The state is named after one tribe, the Illiniwek. The Illiniwek were composed of twelve smaller tribes. Among them were the Cahokia, Peoria, and Kaskaskia. The Grand Village of the Kaskaskia was one of their biggest villages.
The word Illinois is derived from the Native American word “iliniwok” or “illiniwek,” which literally means “best people”; it was used to refer to the 10 to 12 tribes found around the river.
The most prominent tribes in Illinois were the Illinois, Miami, Winnebago, Fox and Sacs (Sauk), Kickapoo, and Pottawatomie tribes. The Illinois Native Americans were composed of five subdivisions including Kaskaskias, Cahokias, Tamaroas, Peorias, and Metchigamis.
The Prairie State gets its official name from Native Americans. Illinois comes from “Illiniwek,” which is what the Illini people were called. The name means “best people.” Illinois is the spelling we use for the indigenous people the French explorers encountered in the region in the late 17th century.
Land Acknowledgement The state of Illinois is currently home to more than 75,000 tribal members and the Chicagoland area is currently home to one of the largest and most diverse urban Native communities in the U.S. Illinois is also the territory of Ho-Chunk, Miami, Inoka, Menominee, Sac, Fox, and their descendants.
THE STATE NICKNAMES:
The Potawatomi tribe, which means, “ Keepers of the Fire,” lived along Calumet, Chicago, and Des Plaines. As keepers of the fire, Potawatomi belongs to the Council of Three Fires, in an alliance of the Potawatomi, Ottawa, and Chippewa (Ojibwa.
The Illinois, like many Native American groups, sustained themselves through agriculture, hunting, and fishing. A partially nomadic group, the Illinois often lived in longhouses and wigwams, according to the season and resources that were available to them in the surrounding land.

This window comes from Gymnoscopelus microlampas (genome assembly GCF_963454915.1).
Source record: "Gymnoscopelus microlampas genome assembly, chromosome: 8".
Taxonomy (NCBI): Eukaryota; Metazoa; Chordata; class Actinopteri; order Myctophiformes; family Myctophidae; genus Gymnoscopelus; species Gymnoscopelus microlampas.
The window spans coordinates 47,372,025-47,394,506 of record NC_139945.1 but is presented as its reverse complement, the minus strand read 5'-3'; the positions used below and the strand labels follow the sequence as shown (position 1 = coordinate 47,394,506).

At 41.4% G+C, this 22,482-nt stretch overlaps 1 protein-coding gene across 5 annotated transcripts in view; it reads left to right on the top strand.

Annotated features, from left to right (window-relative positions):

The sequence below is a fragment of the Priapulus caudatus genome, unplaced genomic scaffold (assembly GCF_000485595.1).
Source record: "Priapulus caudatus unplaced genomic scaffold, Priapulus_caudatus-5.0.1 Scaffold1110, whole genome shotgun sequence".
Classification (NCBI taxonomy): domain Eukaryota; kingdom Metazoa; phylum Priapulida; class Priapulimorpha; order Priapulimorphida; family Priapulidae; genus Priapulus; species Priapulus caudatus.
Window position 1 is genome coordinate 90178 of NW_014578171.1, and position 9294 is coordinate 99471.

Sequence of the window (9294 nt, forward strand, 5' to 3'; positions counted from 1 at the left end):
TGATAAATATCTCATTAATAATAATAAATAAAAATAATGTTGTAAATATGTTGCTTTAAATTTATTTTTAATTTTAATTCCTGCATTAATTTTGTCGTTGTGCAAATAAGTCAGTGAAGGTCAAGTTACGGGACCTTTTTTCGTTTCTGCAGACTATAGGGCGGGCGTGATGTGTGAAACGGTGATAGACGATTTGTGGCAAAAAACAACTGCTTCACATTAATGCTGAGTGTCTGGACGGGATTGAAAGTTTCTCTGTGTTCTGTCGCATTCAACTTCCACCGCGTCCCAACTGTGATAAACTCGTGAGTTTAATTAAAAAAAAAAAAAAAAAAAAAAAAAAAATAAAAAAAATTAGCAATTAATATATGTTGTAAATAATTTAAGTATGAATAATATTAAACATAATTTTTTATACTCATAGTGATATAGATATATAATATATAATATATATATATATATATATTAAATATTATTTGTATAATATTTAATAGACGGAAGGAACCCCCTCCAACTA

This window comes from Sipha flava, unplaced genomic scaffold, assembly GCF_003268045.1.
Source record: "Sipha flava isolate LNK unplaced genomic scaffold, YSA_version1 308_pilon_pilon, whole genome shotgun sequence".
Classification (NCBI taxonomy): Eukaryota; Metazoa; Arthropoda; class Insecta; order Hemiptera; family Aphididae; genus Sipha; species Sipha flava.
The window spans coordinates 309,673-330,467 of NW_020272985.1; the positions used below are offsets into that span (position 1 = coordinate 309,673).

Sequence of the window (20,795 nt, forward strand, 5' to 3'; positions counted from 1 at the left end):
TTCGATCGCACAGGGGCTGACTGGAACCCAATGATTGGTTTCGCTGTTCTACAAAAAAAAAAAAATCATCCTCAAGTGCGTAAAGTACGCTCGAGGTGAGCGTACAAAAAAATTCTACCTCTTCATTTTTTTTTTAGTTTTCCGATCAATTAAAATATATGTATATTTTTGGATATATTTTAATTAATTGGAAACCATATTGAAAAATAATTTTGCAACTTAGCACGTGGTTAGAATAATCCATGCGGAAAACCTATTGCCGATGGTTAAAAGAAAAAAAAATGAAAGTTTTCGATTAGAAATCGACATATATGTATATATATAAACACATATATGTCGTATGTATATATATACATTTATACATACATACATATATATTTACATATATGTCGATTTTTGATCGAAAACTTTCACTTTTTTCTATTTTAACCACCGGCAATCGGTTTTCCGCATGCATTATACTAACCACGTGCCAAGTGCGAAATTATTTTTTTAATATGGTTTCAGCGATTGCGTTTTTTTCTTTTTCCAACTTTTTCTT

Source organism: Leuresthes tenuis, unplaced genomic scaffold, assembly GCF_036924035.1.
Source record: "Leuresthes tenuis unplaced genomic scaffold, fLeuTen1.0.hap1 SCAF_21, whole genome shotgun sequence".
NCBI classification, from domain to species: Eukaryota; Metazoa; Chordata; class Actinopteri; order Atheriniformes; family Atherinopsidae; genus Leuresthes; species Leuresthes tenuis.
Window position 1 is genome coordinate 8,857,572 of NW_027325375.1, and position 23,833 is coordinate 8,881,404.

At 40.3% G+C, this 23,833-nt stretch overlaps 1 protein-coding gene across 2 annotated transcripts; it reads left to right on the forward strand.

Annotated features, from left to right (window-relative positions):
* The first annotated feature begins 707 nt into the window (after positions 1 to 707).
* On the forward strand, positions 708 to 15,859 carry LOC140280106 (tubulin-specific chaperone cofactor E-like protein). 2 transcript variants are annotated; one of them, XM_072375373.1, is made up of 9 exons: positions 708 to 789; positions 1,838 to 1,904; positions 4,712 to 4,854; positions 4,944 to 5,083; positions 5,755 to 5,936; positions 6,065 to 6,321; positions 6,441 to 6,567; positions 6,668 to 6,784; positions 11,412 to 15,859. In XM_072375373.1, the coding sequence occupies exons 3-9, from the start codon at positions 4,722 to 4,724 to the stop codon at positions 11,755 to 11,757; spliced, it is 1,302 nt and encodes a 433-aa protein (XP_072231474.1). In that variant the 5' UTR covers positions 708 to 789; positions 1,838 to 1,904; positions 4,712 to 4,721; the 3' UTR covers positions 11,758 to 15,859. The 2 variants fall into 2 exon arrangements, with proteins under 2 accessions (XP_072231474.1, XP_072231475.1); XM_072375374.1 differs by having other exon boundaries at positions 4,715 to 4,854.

Low says between 25 and 30 tribes might claim the Chicago area as part of their ancestral lands. The dominant tribes at that time were the Potawatomie, Ojibwa and Odawa. But there were others, too, such as the Menominee, Miami and Ho-Chunk.
The first group–known to French explorers and missionaries as the Illinois or Illiniwek Indians– was a collection of twelve tribes that occupied a large section of the central Mississippi River valley, including most of what is today Illinois.
The Illini were original inhabitants of modern-day Illinois, Indiana, Missouri, and Iowa. The Illini tribe was nearly wiped out by war in the 1700’s, and the survivors had to move to Kansas and Oklahoma. The Peoria Tribe of Oklahoma is made up of Illinois Indians.
There are no federally recognized Indian tribes in Illinois today. The Indian tribes of Illinois are not extinct, but like many other native tribes, they were forced to move to Indian reservations in Oklahoma by the American government. You can find their present-day locations by clicking on the tribal links above.
As time passed, their population declined and many of their traditional ways of life changed as they adapted to new situations. Eventually the Illinois were forced to leave their traditional lands and move west to Indian Territory.
The name “Chicago” is derived from a French rendering of the Native American word shikaakwa, known to botanists as Allium tricoccum, from the Miami-Illinois language. The tribe was part of the Miami Confederacy, which included the Illini and Kickapoo.
— Nearly 9,000 Cherokees passed through Southern Illinois between November, 1838, and January, 1839, on their fateful Trail of Tears as the government forced them to abandoned their homes in the Great Smokies to go west to Oklahoma. Very little of the history of the Cherokee’s time in Southern Illinois remains.
not ceded or handed over; unyielded. The reserves are unceded lands, remnants of the realm of old.